Obo was a mountain.

He did not choose to be a mountain. He did not like being a mountain. He did not even know why his name was Obo. Sometimes, Obo wished he was not a mountain. Yet, there stood Obo; a broad, gigantic pinnacle of rock. Unmoving, unimpressed.

Upon Obo’s mountainsides grew a forest. Obo did not like trees, as their roots rudely dug into his soil and their leaves hid a great part of him away from the sun’s warmth.

Obo’s tall peak stood solemnly, higher than the annoying trees. Obo watched carelessly as one lizard ran away while another lizard chased it around his side. The bigger lizard chewed the smaller one’s neck. This was the 4,591,917th lizard that died near Obo.

Obo knew lizards had to eat to live, but it still made Obo sigh in discontent. Obo’s sighs were thick, booming and a whole minute long, and they made flocks of birds flee the forest around him.

Obo slept at night. This night, however, something awoke him. Something in the black sky. Another mountain, falling down from the void above.

A visitor, perhaps? As Obo watched the visitor hurtle down, Obo wished he could fly.

It was not until dawn that the giant falling rock slammed against the ground several hundred miles away from Obo. For the first time since he could remember–and he remembers all–Obo shook. If only a little. The impact of the visitor’s arrival quaked Obo’s very foundations. Obo was happy for a whole day, because being shaken was new to him. But Obo watched as the morning sun was blotted away by dust, and with it, his happiness.

Dust became rain. Rain became snow. Obo wished he could shake again, only to remove the accumulating frost off his back. Ever since the snow came, Obo did not see lizards or birds. Obo felt lonely. Obo even missed the trees, which withered all around him in the unforgiving cold. Obo blamed the visitor because, ever since his arrival, Obo could not feel the heat of the sun upon his peak, nor the tickles of lizard claws across his rocks, nor the rude digging of tree roots into his soil.

Obo wished he was not a mountain, so he could move wherever the sun and the trees and lizards and the birds were. When Obo slept that night, he wished he would wake up as something else other than a mountain.

Warmth roused Obo from his slumber. Obo looked, and the sun was up there, shining brightly. Rime melted off Obo’s stony surface at last, and green saplings were joyously growing all around him. Obo enjoyed watching them grow once more.

The birds were singing again, and the lizards were coming back again.

Wait. That was not a lizard.

It was not a lizard, nor was it a bird. It was smaller than a lizard but bigger than a bird.


Men gathered near Obo’s mountainside, and made something glow. A tiny sun? Obo observed curiously as the men broke small trees from the regrowing forest around him and threw them into the tiny sun, and it became bigger. The flock of men gathered around the slightly less tiny sun, and they sang and moved weirdly. Obo greatly enjoyed their singing, which he found more to his liking than that of birds. Obo wished he could move weirdly with them.

Obo wished he was not a mountain.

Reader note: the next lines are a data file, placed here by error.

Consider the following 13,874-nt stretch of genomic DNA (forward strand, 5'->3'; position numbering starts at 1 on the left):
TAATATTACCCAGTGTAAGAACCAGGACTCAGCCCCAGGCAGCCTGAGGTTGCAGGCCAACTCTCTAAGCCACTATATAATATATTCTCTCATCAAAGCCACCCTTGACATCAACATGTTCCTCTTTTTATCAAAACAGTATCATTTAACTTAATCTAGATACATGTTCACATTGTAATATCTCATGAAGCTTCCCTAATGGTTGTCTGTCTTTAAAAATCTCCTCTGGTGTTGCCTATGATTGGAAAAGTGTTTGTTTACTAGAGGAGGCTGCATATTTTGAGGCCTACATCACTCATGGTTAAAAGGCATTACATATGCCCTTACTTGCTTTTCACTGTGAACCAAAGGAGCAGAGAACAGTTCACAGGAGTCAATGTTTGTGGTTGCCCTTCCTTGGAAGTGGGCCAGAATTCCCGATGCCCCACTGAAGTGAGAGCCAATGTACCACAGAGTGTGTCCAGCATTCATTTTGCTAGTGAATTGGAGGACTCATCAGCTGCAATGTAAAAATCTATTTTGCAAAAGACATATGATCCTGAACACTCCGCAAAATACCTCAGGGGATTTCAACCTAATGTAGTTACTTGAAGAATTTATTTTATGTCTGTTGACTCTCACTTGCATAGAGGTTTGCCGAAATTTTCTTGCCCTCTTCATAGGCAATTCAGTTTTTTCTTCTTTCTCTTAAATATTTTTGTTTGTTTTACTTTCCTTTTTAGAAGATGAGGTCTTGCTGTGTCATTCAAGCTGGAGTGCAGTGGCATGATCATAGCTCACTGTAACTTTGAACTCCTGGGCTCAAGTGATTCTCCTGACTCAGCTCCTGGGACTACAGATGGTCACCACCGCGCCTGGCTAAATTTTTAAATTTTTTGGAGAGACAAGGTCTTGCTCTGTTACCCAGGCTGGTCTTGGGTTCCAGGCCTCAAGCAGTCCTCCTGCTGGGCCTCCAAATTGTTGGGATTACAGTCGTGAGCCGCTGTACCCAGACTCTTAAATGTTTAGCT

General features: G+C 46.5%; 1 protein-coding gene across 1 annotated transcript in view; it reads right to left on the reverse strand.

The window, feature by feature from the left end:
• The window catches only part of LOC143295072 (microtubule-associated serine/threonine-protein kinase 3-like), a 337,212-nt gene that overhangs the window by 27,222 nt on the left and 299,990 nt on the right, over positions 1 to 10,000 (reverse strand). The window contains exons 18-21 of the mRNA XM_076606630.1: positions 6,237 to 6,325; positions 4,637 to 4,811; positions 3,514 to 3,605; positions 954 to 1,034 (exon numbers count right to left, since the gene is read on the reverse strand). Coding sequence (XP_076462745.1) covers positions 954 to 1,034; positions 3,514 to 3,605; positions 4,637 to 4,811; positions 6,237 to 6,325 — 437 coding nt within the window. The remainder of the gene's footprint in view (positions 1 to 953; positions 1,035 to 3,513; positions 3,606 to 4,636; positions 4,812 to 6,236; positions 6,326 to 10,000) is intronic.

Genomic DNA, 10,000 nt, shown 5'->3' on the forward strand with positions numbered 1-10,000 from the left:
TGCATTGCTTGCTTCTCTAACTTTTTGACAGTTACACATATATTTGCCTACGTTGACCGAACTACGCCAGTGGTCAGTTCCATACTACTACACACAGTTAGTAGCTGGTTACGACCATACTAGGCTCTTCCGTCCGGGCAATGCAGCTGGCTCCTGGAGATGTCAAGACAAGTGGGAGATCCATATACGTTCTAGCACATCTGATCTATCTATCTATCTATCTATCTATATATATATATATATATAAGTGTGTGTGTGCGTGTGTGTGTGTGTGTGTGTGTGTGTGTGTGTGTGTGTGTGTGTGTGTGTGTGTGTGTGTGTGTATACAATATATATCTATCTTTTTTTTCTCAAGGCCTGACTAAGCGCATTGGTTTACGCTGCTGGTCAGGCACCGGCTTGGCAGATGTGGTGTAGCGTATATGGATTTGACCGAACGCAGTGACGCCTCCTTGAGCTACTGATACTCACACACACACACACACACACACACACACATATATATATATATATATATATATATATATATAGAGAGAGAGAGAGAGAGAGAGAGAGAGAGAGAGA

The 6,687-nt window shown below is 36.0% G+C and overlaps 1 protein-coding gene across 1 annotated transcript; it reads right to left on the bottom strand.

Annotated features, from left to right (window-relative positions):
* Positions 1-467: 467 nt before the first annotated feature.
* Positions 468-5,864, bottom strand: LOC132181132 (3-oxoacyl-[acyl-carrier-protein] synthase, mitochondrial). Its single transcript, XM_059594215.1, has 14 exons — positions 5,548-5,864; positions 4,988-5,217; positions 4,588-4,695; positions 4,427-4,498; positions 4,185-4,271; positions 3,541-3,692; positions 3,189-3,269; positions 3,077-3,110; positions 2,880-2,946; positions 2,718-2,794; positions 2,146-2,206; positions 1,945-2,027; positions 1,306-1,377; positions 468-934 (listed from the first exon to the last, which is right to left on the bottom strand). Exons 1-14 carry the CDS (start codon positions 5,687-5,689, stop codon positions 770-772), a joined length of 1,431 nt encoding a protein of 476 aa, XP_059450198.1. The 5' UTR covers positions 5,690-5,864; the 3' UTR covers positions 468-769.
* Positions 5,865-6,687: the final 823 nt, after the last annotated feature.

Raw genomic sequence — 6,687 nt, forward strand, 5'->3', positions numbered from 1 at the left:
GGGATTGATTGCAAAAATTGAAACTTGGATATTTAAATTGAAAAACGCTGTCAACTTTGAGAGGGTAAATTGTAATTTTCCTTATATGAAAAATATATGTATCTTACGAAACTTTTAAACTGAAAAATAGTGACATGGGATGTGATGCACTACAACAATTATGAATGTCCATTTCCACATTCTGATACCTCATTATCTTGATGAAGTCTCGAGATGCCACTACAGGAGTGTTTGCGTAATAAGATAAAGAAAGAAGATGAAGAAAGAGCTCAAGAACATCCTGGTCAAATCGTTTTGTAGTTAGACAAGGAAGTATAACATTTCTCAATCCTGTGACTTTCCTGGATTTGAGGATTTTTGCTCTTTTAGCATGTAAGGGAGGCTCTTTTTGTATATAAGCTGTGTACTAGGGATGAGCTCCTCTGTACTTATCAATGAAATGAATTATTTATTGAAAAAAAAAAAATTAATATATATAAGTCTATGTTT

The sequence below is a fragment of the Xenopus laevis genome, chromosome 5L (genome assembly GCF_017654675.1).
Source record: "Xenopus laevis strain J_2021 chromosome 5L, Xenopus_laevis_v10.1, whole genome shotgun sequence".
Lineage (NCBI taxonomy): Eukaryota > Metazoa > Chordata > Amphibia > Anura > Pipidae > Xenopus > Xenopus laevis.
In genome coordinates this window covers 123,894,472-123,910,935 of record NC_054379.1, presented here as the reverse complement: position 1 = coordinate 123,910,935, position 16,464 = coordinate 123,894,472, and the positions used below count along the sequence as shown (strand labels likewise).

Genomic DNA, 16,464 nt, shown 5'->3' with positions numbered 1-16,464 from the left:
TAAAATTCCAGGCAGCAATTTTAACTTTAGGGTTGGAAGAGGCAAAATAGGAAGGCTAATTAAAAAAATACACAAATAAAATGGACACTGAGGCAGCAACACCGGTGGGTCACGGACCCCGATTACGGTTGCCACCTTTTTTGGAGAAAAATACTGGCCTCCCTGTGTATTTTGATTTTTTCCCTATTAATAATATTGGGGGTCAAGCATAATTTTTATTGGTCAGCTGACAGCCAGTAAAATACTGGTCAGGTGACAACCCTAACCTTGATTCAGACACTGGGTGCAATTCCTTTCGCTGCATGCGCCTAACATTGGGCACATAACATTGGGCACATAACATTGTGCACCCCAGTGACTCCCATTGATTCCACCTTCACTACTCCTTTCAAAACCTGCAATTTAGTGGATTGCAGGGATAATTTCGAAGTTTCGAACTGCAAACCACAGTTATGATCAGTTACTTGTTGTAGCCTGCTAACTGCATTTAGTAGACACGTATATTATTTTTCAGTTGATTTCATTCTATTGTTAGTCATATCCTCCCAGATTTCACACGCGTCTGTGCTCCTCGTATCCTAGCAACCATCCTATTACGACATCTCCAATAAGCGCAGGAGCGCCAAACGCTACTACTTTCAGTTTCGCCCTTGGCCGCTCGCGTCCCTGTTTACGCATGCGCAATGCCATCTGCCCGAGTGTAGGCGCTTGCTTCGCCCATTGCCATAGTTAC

Another flock of men came. They also carried tiny suns. The flock of men near Obo stopped singing as the other flock struck them with rocks. 37 men died near Obo’s mountainside. Obo found it strange that the other flock did not chew the necks of those who died like the lizards did. Why did they kill them, then?

Obo slept at night. He wished he could sleep while hearing the singing of men, but he slept all the same.

Obo awoke to something annoying. Men were climbing him!

Obo was comfortable when the lizards raced along his lower, forested sides, but for something to climb up beyond his treeline was new to him. New and annoying. These men were covered in what looked like shiny rock, and they walked in unison. The rhythmic drumming of their shiny feet against his stony surface annoyed Obo.

That was when Obo noticed that these men were doing something else on his peak other than annoying him. They were putting together rocks. Building. Fort, they called it. It weighed next to nothing compared to him, but Obo started to like it. The fort meant there will always be men with Obo, singing around tiny suns and moving weirdly, safe from the other flock.

A boulder struck Obo’s mountainside, stirring him up from his sleep. The other flock had come, and with them they brought something that threw great boulders with tremendous force. Obo hated the other flock. Obo knew they meant to strike the fort atop his peak. Obo knew they wanted the singing to stop. Obo wished he could move. 628 men died near Obo’s peak. Again, the other flock did not eat. Why did they kill?

Without a beautiful fort atop his peak, without singing, Obo slept, sad.

Obo awoke to 3,109 men around him. They were killing one another with the same tiny suns around which they used to sing and move weirdly. No more singing.

Why do they kill?

Obo slept.

Obo awoke to 21,098 men around him. They were killing one another with flying shiny pebbles. No more could he tell one flock from another.


Obo slept.

Obo awoke to 12,015 broken forts and 140,941 dead men across the land surrounding his mountainside. No trees, no birds, no lizards, only the sun. To Obo, this was worse than when the visitor came from the void above.

Obo sighed. His sighs were thick, booming, and a whole minute long.

A boy ran towards the mountain.

“What was that? Hello?” the boy yelled.


The ground shook violently.

The boy screamed in fright, frozen in place. A minute later, he yelled again, “Was that you? Mountain? You can talk?”

Another minute had passed in a dead silence before it answered, I CAN.

“What happened?” asked the boy.


“Glad for what?”


The boy did not respond.

Obo slept.